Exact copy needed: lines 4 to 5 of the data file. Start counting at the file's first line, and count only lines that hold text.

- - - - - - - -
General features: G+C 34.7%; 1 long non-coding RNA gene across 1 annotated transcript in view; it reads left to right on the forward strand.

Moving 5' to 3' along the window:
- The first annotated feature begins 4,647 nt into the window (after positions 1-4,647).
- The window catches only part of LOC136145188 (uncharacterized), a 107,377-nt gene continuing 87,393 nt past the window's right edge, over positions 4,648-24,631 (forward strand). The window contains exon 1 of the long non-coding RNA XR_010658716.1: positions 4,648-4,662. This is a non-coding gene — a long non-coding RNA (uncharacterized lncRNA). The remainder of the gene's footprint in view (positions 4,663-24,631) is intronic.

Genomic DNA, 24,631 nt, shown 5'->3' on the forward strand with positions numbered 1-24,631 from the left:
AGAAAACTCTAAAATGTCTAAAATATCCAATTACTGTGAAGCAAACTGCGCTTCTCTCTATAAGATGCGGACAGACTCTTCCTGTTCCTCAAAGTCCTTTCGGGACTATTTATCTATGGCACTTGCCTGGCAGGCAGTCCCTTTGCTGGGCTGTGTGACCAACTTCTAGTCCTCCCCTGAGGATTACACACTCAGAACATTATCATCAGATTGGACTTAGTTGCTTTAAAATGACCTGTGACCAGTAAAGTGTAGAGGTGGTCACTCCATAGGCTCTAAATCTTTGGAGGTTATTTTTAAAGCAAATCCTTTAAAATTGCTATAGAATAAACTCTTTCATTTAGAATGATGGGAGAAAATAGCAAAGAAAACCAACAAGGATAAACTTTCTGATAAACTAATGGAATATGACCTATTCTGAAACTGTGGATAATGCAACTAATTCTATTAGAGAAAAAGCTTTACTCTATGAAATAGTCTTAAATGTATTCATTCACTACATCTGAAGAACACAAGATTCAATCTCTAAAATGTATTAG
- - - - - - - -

- The window catches only part of LOC136145188 (uncharacterized), a 107,377-nt gene continuing 87,393 nt past the window's right edge, over positions 4,648-24,631 (forward strand). The window contains exon 1 of the long non-coding RNA XR_010658716.1: positions 4,648-4,662. This is a non-coding gene — a long non-coding RNA (uncharacterized lncRNA). The remainder of the gene's footprint in view (positions 4,663-24,631) is intronic.

Genomic DNA, 24,631 nt, shown 5'->3' on the forward strand with positions numbered 1-24,631 from the left: